Though my conscience might still (just) handle being a judge (and relish the chance to lean hard toward Liberty in interpreting our laws) I couldn’t be a civil servant, soldier or policeman in modern Britain any more than I could be a politician for a mainstream statist party. I could not serve a gangster state that interfered with the citizenry’s freedom while violently extorting from it the money to pay me and hope to sleep at nights. 

Which raises the awkward question, who can? Being a judge, a soldier or a policeman is noble enough (and a civil servant harmless enough) in principle but to choose such a career serving the states we have now is morally questionable at least. Watch the French police currently beating up the gilets jaunes, for example. You’ll need to scour YouTube as the MSM is oddly reticent on the subject. These thugs are not conscripts. Each studied, applied, trained and freely signed a contract. Why would a decent human choose to do that job?

We have been watching Kiefer Sutherland’s Netflix show “Designated Survivor” and enjoying it well enough. I view it as the entertaining  tosh it is intended to be but wince at its po-faced portrayal of its heroes. They are cynical foes of Liberty and (literally) murderous enemies of the Rule of Law but we are expected to see them as paragons of selfless virtue. Given the boundless power of modern Western states, and the extent of their control over our personal lives, just who else would we expect to work for them but narcissists and sociopaths?

A children’s home (or church trusted by parents with their children) needs to be particularly alert to the possibility of child abusers wanting to work there. A powerful state should be similarly so about sociopaths. Neither our children’s homes, churches nor governments seem to have shown any such concern. I fear the abusers are now in charge of recruitment. 

This at least partly accounts for the relentless “mission creep” of the modern state. It certainly accounts for “Conservative” ministers, surfing smug tides of Liberty-minded rhetoric, interfering in the minutiae of our lives indistinguishably from openly authoritarian Labourites. There was a time when a moral man like this would become a civil servant but the people who staff our state now lack — almost by definition — any moral scruples about its rôle.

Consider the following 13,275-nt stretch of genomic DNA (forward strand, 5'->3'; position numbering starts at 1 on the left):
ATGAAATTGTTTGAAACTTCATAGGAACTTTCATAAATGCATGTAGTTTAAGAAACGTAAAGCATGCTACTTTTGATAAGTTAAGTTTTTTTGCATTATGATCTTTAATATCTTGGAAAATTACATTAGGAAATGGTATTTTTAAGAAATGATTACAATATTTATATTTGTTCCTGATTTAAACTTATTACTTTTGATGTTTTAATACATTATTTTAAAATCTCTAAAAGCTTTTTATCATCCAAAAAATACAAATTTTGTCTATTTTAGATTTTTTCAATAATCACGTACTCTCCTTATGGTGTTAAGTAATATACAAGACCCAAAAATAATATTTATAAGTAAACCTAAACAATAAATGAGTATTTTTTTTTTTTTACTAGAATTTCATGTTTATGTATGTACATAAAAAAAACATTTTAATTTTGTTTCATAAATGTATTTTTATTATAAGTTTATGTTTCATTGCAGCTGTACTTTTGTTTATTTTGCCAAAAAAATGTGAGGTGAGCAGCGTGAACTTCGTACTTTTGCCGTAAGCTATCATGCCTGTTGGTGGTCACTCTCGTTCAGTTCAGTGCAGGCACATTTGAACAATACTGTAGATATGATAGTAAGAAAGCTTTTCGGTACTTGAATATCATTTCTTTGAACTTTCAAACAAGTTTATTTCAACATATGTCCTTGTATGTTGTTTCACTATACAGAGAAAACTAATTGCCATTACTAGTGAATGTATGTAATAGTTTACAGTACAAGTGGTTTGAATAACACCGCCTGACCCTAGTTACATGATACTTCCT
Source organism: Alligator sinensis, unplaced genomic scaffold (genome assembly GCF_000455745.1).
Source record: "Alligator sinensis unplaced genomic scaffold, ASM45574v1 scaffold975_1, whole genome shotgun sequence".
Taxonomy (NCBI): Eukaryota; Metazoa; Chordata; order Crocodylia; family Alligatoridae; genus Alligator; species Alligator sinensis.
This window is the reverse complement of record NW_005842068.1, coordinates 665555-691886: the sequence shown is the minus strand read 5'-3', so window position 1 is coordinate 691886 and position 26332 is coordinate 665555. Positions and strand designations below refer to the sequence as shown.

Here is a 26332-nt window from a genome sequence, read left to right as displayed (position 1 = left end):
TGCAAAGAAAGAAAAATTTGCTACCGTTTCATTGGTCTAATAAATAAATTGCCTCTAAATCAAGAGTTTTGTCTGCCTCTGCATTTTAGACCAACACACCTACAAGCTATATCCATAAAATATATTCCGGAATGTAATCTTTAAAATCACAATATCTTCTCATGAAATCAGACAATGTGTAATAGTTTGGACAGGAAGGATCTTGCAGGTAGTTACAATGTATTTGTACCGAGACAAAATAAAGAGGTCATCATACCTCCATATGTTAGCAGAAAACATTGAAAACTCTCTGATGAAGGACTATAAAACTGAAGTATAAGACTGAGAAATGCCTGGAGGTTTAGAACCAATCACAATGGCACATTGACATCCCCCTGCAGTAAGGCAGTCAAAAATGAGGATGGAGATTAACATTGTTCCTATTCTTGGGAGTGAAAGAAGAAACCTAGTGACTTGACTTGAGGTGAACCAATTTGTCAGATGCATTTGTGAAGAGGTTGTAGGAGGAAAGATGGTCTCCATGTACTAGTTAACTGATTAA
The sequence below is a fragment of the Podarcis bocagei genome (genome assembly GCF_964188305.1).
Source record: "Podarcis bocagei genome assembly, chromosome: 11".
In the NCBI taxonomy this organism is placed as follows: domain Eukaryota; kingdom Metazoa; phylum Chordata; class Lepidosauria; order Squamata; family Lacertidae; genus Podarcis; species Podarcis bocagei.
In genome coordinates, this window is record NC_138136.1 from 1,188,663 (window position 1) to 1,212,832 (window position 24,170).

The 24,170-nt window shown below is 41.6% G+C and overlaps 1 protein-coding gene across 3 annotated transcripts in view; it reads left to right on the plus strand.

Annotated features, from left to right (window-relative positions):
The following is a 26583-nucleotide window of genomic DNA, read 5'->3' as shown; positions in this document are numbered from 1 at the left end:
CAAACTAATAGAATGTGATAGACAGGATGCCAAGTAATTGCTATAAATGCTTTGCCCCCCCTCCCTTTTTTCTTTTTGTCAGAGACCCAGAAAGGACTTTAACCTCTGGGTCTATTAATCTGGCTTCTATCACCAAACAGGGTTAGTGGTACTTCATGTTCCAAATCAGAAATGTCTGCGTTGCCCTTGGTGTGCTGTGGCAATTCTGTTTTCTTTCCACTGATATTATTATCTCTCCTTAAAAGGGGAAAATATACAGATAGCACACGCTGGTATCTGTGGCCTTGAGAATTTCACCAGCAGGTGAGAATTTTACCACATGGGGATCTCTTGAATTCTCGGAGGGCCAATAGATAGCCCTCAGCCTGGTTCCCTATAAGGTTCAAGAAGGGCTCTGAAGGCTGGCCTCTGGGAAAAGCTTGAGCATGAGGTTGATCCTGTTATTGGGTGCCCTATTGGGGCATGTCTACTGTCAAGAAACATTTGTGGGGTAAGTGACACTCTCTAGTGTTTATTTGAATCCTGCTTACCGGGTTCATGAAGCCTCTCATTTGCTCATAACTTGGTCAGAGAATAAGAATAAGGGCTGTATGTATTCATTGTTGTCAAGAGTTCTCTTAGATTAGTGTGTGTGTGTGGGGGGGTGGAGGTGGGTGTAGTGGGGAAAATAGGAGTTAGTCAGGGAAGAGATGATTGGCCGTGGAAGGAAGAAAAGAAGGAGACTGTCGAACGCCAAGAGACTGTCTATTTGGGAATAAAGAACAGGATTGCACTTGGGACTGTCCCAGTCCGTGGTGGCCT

Please tell me I am wrong in this pessimistic analysis. If not, how can we hope peacefully and democratically to roll back the power of the state? If we can’t, then how does the story of our civilisation end?


How to deal with atrocities?

How to deal with atrocities? « Samizdata.

Perry de Havilland at Samizdata sets out what won't defeat Islamic terrror. 

one approach I am quite certain does not work is candlelight vigils, weepy hashtags and a refusal to face up to who the enemy is and why they are doing what they are doing.

He makes a good point but what will?

 

To begin with we should do nothing to validate the belief of these losers™ that they are special. The Prevention of Terrorism Act 2005 – a piece of knee-jerk legislation that led me to begin this blog long years ago – was (and this is the least of my criticisms) a mistake in psychological terms. It dealt differently with those who murder for political reasons thus confirming their view that they were more than "common criminals". This was a very different approach to that of Margaret Thatcher. She always insisted that Jeremy Corbyn's chums in the Provisional IRA were not "soldiers" or "political activists" but criminals like any other; that their motives made no more difference to the legal analysis of their actions than they did to the reality of the outcome for the victims and their families. One is no less dead for being murdered in a cause and one's killer is no more for it.

 

Such criminals should be detected, arrested and tried. If convicted they should go to the same prisons as other murderers and be treated exactly the same. Murder carries the maximum penalty presently permitted under English Law because it is the worst crime. Any special treatment of terrorist murderers and their accomplices is legally a distinction without a difference and – worse – will be in their eyes a badge of honour.  

 

If, statistically, Muslims are currently producing more terrorists, I see nothing illiberal about controlling future immigration from their countries until the terrorism has been defeated. Let's acknowledge we have a problem among the Muslims we already have. Let's own it, address it and while we are doing so prevent it from becoming worse. Some people will call that "racist" but they should not confuse us with people who give a damn about their playground name-calling. Repeal whatever legislation prevents such a policy and put it in force — just as President Trump has been wading through the Deep State swamp to attempt in the USA. Opinion polls suggest there is massive democratic support for such a policy across the whole of Europe.